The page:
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MIT fusion physicists have high hopes that technology breakthroughs, along with funding from a private company, will soon bring the power of the sun down to Earth and create a device to safely produce unlimited, non-polluting electricity.
"If we succeed, the world’s energy systems will be transformed,” said Massachusetts Institute of Technology professor Maria Zuber. "An entirely new industry may be seeded potentially with New England as its hub.”
Zuber, the vice president for research at MIT, told reporters by conference call that the university is collaborating with a new Massachusetts-based company to rapidly bring fusion energy to market.
“This commercial investment success will benefit humanity by providing carbon-free power at scale in time to mitigate the deleterious effects of global warming,” Zuber said.
Commonwealth Fusion Systems has donated $30 million to MIT to help fund the effort.
If successful, the science-business partnership could be a breakthrough in a worldwide research effort that has spanned more than half a century.
If you're not familiar with the concept, nuclear fusion is the energy source that powers the sun and stars and gives hydrogen bombs their enormous bang. It's not what's used in nuclear power plants — that's nuclear fission.
But efforts to use nuclear fusion have often petered out, leading to the joke that nuclear fusion is the energy of the future — and always will be.
Unlike fission, which splits atoms to release energy, and produces long-lived and deadly radioactive waste products, fusion requires the nuclei of deuterium (deuteron) and tritium (triton) — forms of hydrogen found in seawater — to fuse.
In the process they release helium and almost unfathomable amounts of energy, without the waste that results from nuclear fission.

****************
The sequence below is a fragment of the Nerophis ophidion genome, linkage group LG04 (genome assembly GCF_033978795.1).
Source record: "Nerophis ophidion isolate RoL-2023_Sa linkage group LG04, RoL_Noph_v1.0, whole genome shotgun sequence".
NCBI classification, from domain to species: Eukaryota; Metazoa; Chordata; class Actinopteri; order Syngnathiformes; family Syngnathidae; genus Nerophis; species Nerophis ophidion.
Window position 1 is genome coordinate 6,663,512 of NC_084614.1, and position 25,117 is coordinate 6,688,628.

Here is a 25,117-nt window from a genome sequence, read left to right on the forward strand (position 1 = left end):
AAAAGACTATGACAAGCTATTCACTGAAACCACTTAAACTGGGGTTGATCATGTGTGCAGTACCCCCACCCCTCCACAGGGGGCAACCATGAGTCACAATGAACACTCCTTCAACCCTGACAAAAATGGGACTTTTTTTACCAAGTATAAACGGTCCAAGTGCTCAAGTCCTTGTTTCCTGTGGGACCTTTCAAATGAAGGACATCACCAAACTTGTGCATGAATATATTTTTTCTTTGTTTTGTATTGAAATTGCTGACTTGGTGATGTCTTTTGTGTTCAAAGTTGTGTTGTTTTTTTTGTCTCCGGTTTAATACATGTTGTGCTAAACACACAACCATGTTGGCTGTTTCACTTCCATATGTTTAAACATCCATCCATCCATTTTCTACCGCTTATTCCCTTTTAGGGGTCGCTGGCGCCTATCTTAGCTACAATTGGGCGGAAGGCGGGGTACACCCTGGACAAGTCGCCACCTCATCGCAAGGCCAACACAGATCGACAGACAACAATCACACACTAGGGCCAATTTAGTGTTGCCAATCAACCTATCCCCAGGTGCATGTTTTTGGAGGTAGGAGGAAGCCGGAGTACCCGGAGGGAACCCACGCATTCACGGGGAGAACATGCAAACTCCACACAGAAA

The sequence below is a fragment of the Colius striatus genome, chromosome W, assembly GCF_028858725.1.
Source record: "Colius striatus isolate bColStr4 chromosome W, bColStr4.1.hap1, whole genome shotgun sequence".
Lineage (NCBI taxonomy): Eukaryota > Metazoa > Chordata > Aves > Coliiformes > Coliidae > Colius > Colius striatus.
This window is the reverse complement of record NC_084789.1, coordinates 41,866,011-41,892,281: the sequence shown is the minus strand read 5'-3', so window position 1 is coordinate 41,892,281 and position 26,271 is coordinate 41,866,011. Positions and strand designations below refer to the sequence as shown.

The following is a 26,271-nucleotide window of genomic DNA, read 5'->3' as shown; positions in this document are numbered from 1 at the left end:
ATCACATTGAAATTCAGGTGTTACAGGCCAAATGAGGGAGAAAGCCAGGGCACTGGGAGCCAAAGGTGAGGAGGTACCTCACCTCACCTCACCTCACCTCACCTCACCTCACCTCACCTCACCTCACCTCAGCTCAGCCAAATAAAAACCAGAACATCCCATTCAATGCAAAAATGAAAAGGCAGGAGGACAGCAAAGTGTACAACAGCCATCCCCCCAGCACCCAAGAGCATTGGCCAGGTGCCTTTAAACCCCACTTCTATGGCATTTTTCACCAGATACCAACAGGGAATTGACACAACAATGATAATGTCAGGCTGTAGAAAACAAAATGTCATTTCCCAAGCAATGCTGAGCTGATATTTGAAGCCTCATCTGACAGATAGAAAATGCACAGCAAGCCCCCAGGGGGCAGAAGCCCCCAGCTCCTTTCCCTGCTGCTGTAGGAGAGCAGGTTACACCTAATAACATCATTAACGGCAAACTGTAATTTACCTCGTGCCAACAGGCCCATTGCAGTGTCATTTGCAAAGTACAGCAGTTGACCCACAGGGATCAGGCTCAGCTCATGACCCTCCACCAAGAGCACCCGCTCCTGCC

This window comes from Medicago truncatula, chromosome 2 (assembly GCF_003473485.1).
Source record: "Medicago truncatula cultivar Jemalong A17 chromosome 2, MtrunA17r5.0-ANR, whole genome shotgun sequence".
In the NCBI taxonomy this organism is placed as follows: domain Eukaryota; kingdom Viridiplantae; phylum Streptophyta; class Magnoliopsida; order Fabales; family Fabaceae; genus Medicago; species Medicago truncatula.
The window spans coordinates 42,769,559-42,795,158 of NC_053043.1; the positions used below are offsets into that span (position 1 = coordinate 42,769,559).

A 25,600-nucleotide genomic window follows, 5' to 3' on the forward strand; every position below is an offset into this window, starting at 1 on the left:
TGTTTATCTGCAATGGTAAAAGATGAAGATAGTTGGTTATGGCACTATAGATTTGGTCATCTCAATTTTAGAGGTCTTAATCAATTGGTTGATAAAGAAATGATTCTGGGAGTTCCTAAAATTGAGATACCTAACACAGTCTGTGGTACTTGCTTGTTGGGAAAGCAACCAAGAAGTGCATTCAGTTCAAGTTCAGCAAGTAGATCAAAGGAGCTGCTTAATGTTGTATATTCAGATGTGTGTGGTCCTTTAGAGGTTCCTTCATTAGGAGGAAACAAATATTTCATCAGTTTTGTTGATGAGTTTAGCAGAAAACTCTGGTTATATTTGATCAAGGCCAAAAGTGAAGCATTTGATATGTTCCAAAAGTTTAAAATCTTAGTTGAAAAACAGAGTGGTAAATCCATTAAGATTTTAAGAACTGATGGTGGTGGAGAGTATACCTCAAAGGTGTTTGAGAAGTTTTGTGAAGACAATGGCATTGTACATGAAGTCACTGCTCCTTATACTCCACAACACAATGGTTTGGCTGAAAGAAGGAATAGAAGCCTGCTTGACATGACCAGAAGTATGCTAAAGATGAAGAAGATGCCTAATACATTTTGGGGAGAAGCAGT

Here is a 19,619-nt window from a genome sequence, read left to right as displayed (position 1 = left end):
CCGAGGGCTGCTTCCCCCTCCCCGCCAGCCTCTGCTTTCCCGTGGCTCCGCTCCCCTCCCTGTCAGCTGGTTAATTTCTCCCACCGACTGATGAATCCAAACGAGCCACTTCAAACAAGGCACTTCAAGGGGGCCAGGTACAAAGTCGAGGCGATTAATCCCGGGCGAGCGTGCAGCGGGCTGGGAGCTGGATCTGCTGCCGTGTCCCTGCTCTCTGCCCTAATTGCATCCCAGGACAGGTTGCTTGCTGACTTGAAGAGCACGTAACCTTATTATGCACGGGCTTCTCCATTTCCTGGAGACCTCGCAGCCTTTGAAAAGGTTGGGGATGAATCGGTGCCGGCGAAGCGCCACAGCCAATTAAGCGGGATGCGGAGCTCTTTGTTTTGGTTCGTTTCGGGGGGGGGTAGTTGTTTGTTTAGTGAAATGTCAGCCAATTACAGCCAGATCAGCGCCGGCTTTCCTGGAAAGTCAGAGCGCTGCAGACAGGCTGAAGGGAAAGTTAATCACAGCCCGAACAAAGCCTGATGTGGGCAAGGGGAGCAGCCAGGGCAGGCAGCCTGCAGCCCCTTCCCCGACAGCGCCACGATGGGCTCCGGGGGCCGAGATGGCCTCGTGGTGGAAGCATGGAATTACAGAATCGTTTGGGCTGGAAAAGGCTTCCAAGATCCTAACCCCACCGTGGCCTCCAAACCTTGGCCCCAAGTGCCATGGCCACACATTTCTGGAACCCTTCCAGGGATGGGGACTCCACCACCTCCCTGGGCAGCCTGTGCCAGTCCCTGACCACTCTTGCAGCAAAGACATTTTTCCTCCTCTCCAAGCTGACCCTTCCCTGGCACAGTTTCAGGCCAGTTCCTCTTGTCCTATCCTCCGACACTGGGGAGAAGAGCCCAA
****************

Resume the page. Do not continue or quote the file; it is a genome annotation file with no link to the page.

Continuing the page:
Physicists over the years have tried several methods to create fusion in their labs. At the National Ignition Facility in Livermore, California, scientists are using intense lasers to compact tiny pellets of hydrogen. The device is used to model and test the nation’s hydrogen bombs.
However, most experimental fusion devices are based on designs shaped like doughnuts first devised by Soviet scientists in the 1950s, called tokamaks. These use powerful magnets to squeeze deuterium until its nuclei disassociate into sub-atomic particles. This creates temperatures in excess of 100 million degrees, forcing the nuclei to fuse.
On the sun, gravity helps to accomplish this task. In labs, experimentalists have used powerful copper magnets to copy the gravitational effect from the sun. The magnets confine and shape the plasma that results from the fusion.
The MIT researchers now say they plan to use high-temperature superconducting materials to make their magnets. The thin ribbons of superconducting materials are composed of rare earth elements that operate at high temperatures — "high temperatures" being relative. They operate at the freezing point of neon: 40 degrees Kelvin or -388 degrees Fahrenheit. At this temperature electrons flow unimpeded through the ribbons, creating magnetic fields greater than the sun.
Professor Zachary Haftwig, with MIT’s Plasma Science and Fusion Center, says creating these kinds of magnets will reduce the size of the fusion reactor MIT hopes to build, resulting in tremendous efficiencies.
“It turns out increasing the magnetic field results in much higher performance fusion but at drastically smaller scale," he said.
The smaller reactors will be less complex, easier to build and maintain and, they hope, less costly to build.
MIT scientists credit the U.S. Department of Energy for funding fusion research for decades, but under the Trump administration funding has been cut back. An international effort by 35 nations has been building a giant fusion test reactor in the south of France. Called the International Thermonuclear Experimental Reactor (ITER), construction costs have soared to $20 billion and could double by 2035 when the test reactor is finally able to produce more energy than it consumes.
MIT scientists believe their device, dubbed SPARC, will generate ten times more energy within a decade.
They hope the private funding from Commonwealth Fusion Systems will help them reach that goal.
CFS is headed by MIT fusion physicist postdoc Bob Mumgaard. The company has attracted investors, including Italian energy company ENI, to underwrite the SPARC experimental fusion reactor.
There are a few other competing, privately-funded fusion projects in North America, including General Fusion of British Columbia, which hopes to have a prototype built in three to five years, and TAE Technologies of California, with $500 million in funding, backing 20 years of research.
The energy source of the future is still elusive, but scientists are closing in.
Correction: A previous version of this story incorrectly stated the temperature where neon freezes in Fahrenheit. We regret the error.
This segment aired on March 9, 2018.
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